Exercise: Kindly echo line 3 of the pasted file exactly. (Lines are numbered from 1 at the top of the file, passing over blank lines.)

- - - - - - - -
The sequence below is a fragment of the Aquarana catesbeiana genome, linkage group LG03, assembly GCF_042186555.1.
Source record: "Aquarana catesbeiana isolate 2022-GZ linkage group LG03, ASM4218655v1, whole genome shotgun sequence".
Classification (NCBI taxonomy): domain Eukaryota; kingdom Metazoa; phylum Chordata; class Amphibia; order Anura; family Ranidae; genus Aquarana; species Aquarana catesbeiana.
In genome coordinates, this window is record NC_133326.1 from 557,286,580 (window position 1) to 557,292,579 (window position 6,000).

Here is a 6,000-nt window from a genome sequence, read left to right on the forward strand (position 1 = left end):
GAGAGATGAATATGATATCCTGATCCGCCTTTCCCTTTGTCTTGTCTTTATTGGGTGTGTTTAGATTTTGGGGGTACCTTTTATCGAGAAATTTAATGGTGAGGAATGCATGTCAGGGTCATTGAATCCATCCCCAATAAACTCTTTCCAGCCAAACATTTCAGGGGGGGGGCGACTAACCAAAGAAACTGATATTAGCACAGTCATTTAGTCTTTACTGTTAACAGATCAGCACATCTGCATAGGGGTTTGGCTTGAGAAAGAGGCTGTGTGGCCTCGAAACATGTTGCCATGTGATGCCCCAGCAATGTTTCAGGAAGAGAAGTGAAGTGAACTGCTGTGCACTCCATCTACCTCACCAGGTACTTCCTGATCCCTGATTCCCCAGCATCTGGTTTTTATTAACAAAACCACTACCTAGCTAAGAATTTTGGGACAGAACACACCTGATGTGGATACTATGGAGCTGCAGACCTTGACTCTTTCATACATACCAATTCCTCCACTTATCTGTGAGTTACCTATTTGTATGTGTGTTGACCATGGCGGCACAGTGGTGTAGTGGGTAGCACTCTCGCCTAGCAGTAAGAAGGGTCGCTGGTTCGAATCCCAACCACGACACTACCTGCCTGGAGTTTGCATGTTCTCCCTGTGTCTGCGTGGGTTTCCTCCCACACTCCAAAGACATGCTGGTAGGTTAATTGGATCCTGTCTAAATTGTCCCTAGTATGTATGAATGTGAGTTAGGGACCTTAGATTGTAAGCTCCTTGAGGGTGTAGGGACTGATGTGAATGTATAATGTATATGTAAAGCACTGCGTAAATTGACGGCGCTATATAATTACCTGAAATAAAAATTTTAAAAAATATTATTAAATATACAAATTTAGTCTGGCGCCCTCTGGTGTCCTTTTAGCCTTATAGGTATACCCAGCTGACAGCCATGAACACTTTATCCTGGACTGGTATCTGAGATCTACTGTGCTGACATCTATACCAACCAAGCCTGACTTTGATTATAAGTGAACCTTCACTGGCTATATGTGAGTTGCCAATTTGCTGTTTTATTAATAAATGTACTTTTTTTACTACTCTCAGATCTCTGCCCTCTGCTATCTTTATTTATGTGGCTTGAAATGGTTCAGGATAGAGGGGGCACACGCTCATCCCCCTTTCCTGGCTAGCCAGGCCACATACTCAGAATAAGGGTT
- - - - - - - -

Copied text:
Classification (NCBI taxonomy): domain Eukaryota; kingdom Metazoa; phylum Chordata; class Amphibia; order Anura; family Ranidae; genus Aquarana; species Aquarana catesbeiana.